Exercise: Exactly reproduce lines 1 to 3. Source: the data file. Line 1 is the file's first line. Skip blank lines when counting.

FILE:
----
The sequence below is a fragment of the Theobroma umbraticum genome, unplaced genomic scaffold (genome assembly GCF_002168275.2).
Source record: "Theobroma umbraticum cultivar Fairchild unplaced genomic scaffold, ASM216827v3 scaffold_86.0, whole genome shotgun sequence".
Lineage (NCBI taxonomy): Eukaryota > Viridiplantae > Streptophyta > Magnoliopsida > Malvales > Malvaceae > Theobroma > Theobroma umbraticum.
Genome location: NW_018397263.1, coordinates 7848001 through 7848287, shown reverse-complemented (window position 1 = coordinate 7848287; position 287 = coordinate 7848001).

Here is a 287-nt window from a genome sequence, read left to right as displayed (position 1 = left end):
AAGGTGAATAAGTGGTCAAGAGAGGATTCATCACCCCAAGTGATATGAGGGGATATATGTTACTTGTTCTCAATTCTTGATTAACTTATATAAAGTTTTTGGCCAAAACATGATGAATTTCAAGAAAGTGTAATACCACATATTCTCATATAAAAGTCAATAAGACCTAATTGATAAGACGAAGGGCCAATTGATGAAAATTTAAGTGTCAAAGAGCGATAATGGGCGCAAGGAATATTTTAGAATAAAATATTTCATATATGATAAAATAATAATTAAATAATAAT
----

The sequence below is a fragment of the Theobroma umbraticum genome, unplaced genomic scaffold (genome assembly GCF_002168275.2).
Source record: "Theobroma umbraticum cultivar Fairchild unplaced genomic scaffold, ASM216827v3 scaffold_86.0, whole genome shotgun sequence".
Lineage (NCBI taxonomy): Eukaryota > Viridiplantae > Streptophyta > Magnoliopsida > Malvales > Malvaceae > Theobroma > Theobroma umbraticum.